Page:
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Lead is a toxic metal and major environmental problem in many parts of the world. It is a cause of reproductive failure, infertility and teratological abnormalities. It is a known cause of neurological damage and learning difficulties in children, and lead-induced renal damage, cardiovascular and musculoskeletal toxicity are well documented. Lead is a mild mutagen but induces a number of epigenetic responses including inflammatory changes and immunological suppression, impairment of essential trace metal metabolism and ionic balances, sub-cellular changes of membranes, inhibition of enzymes in the cell cycle and mitochondrial damage, with chromosomal aberrations and clastogenicity. Lead is carcinogenic in certain strains of rodent and is shown to be a transplacental carcinogen in mice. Lead should be considered as a putative carcinogen in humans although many of the published studies claiming to show carcinogenicity of inorganic or organo-lead compounds make insufficient allowances for co-exposure to other environmental carcinogens or smoking. Lead is a contaminant of cigarette tobacco. On the basis of existing evidence, lead should be regarded as a potential cause of brain cancer and possibly cancers of the lungs, gastrointestinal tract and kidney. No epidemiological reports have been seen to implicate lead in transplacental carcinogenesis in humans and further research is required to establish whether it is a cause of Wilm’s renal tumour in children. Present views indicate that a contamination level of 10 μg l−1 is an achievable safe level for lead in drinking water.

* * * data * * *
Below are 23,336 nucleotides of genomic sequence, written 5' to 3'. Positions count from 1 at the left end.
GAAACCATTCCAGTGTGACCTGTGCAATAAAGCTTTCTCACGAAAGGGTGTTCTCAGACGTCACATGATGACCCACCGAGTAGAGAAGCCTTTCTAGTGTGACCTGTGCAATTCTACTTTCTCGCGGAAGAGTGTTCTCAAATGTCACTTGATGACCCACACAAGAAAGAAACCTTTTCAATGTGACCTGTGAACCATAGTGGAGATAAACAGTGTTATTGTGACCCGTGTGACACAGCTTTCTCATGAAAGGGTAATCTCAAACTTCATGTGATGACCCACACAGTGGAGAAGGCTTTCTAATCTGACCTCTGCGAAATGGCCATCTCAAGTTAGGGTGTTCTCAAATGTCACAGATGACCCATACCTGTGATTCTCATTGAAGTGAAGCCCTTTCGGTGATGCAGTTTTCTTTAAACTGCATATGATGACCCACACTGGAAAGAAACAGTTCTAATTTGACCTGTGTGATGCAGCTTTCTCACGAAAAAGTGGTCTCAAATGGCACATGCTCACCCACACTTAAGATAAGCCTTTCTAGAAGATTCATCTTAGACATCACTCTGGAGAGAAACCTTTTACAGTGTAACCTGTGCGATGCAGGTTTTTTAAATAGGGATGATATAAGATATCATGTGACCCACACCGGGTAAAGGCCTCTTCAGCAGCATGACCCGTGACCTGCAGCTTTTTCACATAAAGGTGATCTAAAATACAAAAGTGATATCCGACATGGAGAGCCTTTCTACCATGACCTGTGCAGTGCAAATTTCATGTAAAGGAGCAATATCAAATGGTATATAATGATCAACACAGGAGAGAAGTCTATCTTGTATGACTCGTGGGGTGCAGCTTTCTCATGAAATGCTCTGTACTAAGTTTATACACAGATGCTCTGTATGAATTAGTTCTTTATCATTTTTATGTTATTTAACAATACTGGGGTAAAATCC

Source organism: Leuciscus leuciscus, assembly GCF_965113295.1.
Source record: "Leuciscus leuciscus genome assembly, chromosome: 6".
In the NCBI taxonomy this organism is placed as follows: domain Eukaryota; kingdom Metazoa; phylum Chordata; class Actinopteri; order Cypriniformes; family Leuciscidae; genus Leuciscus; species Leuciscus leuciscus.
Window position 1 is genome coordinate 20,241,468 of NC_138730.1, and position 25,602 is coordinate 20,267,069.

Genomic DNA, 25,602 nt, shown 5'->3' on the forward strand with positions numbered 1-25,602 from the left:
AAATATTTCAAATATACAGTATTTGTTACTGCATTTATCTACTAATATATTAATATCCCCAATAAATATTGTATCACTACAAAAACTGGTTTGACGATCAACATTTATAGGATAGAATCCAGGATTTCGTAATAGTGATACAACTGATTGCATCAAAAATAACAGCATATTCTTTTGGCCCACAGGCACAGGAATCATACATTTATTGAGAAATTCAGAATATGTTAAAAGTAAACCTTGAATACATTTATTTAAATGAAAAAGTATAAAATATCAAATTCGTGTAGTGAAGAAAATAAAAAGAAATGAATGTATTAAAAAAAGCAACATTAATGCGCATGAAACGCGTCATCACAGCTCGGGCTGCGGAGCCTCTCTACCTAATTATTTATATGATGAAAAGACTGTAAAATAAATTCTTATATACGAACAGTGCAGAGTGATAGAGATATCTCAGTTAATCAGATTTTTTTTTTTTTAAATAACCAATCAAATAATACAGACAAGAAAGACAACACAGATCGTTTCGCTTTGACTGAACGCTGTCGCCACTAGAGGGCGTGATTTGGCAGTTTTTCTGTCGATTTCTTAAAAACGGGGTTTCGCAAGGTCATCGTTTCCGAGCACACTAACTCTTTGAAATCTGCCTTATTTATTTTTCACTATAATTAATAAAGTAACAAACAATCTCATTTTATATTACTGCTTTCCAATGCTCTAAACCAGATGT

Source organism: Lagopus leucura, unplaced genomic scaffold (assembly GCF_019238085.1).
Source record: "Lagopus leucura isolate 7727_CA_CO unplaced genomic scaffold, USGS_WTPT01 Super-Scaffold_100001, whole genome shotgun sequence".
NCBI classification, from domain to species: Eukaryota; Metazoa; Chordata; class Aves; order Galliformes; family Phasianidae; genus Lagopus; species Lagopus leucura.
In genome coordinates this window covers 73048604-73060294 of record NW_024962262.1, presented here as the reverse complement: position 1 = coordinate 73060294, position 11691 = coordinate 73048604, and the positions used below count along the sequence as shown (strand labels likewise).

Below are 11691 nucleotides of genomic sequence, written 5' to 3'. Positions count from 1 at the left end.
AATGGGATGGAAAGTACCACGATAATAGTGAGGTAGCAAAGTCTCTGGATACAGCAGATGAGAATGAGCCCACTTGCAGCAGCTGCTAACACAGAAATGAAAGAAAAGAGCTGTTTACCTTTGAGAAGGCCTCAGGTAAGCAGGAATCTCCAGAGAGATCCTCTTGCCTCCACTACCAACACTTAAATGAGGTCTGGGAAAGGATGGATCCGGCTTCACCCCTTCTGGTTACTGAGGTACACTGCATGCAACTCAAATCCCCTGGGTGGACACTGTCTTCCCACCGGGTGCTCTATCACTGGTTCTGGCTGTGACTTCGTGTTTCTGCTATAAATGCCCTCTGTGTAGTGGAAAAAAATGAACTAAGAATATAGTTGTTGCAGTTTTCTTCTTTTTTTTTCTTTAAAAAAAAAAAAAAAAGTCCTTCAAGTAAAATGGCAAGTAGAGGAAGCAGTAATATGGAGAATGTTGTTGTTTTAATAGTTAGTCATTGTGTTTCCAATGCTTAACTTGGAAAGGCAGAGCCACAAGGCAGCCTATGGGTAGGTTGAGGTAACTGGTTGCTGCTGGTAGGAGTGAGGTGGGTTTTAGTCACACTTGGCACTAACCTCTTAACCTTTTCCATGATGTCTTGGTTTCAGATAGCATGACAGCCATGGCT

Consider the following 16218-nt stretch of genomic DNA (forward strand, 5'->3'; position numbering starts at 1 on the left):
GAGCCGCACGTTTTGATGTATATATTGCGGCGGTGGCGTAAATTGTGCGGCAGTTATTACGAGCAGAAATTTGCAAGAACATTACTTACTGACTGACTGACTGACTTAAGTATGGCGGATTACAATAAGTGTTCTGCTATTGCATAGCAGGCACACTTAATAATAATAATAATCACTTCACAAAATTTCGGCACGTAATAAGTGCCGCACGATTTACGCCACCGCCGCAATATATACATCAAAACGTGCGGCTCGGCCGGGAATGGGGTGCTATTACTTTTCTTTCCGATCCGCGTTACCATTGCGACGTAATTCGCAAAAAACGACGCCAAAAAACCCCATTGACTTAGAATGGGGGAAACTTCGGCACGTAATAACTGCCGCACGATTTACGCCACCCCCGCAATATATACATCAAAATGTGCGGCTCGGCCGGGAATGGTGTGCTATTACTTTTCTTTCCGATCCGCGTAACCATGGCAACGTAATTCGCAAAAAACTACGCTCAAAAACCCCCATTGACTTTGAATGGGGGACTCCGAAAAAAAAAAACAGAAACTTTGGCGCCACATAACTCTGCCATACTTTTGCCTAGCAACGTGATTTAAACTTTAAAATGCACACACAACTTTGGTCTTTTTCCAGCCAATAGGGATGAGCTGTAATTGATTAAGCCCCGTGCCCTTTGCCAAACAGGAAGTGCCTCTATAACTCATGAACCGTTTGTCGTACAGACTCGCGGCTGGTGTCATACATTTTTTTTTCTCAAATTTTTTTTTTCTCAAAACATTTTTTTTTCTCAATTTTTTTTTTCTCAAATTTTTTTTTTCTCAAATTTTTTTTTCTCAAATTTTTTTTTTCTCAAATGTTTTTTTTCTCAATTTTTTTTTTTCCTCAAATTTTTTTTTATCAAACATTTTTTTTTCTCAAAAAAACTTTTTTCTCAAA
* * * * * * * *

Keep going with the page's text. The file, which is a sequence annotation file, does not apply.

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31 Oct 2013
Copyright year
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From the book series:
Issues in Toxicology